You may also specify that certain proportions of the assets be set aside for grandchildren or other similar uses. This is a succession plan rather than an inheritance plan because your wishes extend for generations to come. Whilst ‘Trustees’ need to act in a legal manner concerning the assets, there is far less possibility that the assets are subject to inheritance laws and challenges across global jurisdictions.

Simpler asset management and distribution

When making a Will it is best to have one for each jurisdiction in which you have assets. Thus, if you have a bank account in Hong Kong, property in your home country, international bank accounts offshore and maybe even investments in more than one offshore jurisdiction, you ought to have a Will for each of these countries. If assets were held in a Trust there would be no need for a Will to cover these.

Practical uses of Trusts

There are a number of benefits to setting up Trusts and having your assets protected and managed within such a shelter. Read below case studies of John and Peter to see how Trusts work in practice. 

Trust to protect parents

John’s parents have retired and they did not have sufficient resources to live. So, John bought 70% of their property which gave them cash reserves. An ownership agreement was signed by them all which stated that any one of them could force a sale of the property. Of course, they all know that as a family this would only be enforced under very unusual circumstances like John being permanently disabled. However, John is married to Anne and has made a Will leaving all his worldly goods to her on his death.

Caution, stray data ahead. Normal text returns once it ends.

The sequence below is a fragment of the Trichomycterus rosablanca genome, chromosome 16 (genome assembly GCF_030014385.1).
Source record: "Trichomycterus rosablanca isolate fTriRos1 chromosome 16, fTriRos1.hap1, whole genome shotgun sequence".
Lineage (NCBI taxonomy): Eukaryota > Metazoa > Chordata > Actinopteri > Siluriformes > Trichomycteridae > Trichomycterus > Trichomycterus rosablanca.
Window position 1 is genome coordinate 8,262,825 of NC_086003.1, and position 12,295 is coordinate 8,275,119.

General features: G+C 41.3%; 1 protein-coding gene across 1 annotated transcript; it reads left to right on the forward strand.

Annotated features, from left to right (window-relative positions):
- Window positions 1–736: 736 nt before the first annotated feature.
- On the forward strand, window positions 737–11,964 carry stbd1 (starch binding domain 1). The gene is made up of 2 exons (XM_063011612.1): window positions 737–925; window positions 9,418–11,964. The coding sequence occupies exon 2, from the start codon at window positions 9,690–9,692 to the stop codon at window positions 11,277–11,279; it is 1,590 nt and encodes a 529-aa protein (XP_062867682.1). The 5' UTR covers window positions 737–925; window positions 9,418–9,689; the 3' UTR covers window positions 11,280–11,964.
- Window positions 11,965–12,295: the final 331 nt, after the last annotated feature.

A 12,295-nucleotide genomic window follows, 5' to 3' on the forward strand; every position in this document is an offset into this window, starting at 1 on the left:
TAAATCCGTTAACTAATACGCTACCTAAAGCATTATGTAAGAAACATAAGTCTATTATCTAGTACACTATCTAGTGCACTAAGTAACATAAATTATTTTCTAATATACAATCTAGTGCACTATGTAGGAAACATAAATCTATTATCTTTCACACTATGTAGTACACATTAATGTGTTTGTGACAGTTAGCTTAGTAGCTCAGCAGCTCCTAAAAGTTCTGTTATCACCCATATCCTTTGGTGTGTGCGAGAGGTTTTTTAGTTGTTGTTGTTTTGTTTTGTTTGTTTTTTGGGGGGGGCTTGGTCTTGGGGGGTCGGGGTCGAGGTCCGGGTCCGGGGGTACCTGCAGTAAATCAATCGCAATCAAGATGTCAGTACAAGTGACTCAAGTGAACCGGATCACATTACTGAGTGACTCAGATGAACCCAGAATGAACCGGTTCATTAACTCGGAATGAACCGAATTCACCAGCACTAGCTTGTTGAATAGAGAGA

If John were to die, Anne would inherit his 70% portion of the property and could force a sale. In order to protect his parents, John specifies in his Will that if he dies his portion of the property is to be written into Trust and may not be sold unless his parents’ consent. John is thus using the Trust to protect his family but Anne will still inherit when the property is eventually sold.

Trust to protect child’s inheritance

Peter and Grace have a daughter. Much of Peter’s assets are investments and he takes advice from his financial adviser to set up a Trust to protect his daughter. Peter has considered that if he and Grace die at the same time his daughter would inherit a great deal. If she was already or subsequently married someone who proved not to be such a good person, the husband would then have full access to the inheritance. However, if a Trust is set up to provide an income to the daughter, the husband will not have access to the assets as the trustees will own them.


It has been said that for every family problem or situation, there is a Trust that can be constructed to solve it. A Trust that might last forever needs careful planning, but the benefits can last just as long if you take specialist advice beforehand. Contact Soteria Trusts to learn more about Trusts, and how our Trusts in Hong Kong can help you manage, grow, and protect your wealth within your lifetime and create a tax-efficient legacy for your loved ones.

This article has been written by Andrew Wood. Connect with him on LinkedIn: